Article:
I used to actually think that when my kids were older, life wouldn’t be so crazy – that life would be easier and might actually slow down…oh, silly rabbit.
Life is going by at warp speed. If our family isn’t incredibly intentional about scheduling time together, we are the ships passing in the night. How easy it is to lose sight of one another. How easy it is to drift.
Paige and I are still joined at the hip. Brynne is in middle school but is slowly weaning herself from my clutches (sob.)
But high school? It’s a whole new world – that often doesn’t include you. With all the wonderful activities, sports, clubs, student government, classes, musicals, and friend time, it’s more like a weekly wave. Weekends, especially Sundays, are sacred, but during the week, more often than not, I’m getting the younger girls to bed when the teens come home. We say hello, how was your day, sorry about the drama, do your homework, see you tomorrow.
In some ways it feels like high school is the beginning of the end – you send them off and just hope and pray you’ve taught them how to behave, keep their pants on, and be kind to others.
This is how I usually see Cope – bye, Mom!
But you see, stuff has to get done. Like work applications, scholarships, scouting merit badges, emails sent, college visits, and on and on. And you, as the parent, can’t or shouldn’t do the job. What to do? Remind? Nag? Talk about it incessantly until you see action? It’s exhausting for all parties, and tremendously annoying.
Let’s just say that none of these tactics were helping our relationship.
Note: the time to remind the kids about something isn’t while they’re exiting the vehicle (um, me.)
“Don’t forget to…”
“Yep, Mom, I got it.”
But, hmm. Do they?
But ho – here’s a strategy that’s working REALLY WELL! (an idea from the fabulous Happier podcast featuring Gretchen Rubin and Elizabeth Craft.)
A weekly one-hour appointment with the teens. It’s obvious, right? Well, it’s also genius.
At first, the idea was met with skepticism. Cope said, “Uh, honestly mom? I don’t think I have an hour a week for you.” Good thing she laughed after she said it. But she was right – we were having a hard time finding an hour to even have a conversation.
But she penciled me in, and that week we refined some essays, responded to college emails, and got those scholarships sent off. Done. So much relief! And you know what? It was FUN. I also got juicy tidbits of high school life (buzzword: “bralette.”) WIN.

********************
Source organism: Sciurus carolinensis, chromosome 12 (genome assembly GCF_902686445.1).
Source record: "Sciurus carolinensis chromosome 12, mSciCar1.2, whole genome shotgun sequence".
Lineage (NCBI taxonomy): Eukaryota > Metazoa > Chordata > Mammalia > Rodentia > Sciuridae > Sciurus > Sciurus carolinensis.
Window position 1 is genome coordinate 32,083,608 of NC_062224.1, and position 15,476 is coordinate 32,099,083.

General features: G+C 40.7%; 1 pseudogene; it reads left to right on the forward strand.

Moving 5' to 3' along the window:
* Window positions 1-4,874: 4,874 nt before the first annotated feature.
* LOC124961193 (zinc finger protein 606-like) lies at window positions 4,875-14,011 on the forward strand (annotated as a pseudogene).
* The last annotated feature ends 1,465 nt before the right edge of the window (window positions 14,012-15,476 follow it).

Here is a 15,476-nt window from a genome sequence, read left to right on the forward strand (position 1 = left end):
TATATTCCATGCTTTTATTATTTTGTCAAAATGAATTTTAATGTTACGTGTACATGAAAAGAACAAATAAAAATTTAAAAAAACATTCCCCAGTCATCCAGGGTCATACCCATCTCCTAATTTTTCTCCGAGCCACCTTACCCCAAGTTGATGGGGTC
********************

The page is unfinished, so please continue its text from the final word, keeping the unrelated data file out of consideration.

Experimenting with the boy was harder because what we really needed to work on were merit badges and HE DOES NOT WANT TO DO THEM. Me neither.
“Are you ready for our scouting date?” I said in my overly cheerful annoying voice. However, I know the way to the boy’s heart: MEAT.
It’s the habit of pairing. If boy associates meat and yummy food and positive attention from mom, he’s more likely to cooperate. Total success. We only went half an hour and we got the job done.
On my calendar I now have a weekly note to self: schedule Cope and Nelson hour.
The great thing is they aren’t resisting it. (shhh…I think they might secretly enjoy spending time with me 🙂 )
- Schedule a weekly meeting.
- Try to be consistent with time and day, but even if it changes, set the appointment before you adjourn so it’s not one and done.
- Try REALLY HARD not to nag about scheduled matters during the week. Save it for your date.
Your meeting doesn’t even need to be for things you HAVE TO DO. It could be a walk together or a pedicure, but as time is teaching me: these final moments with our kids under the same roof is Precious Time.
My boy and I didn’t get our hour in this weekend because I was sick and he had homework, but right before we said good-bye this morning he said, “I think we can do our hour tonight.” Oh good, I said, happily surprised. “Maybe you could defrost some meat?”
Check. Hey, whatever it takes, buddy, ’cause I sure do love you.
(Marriage? It also works wonders!)
Let me know how this goes, dear readers. Successes? Failures? Already doing it? I’d love to hear.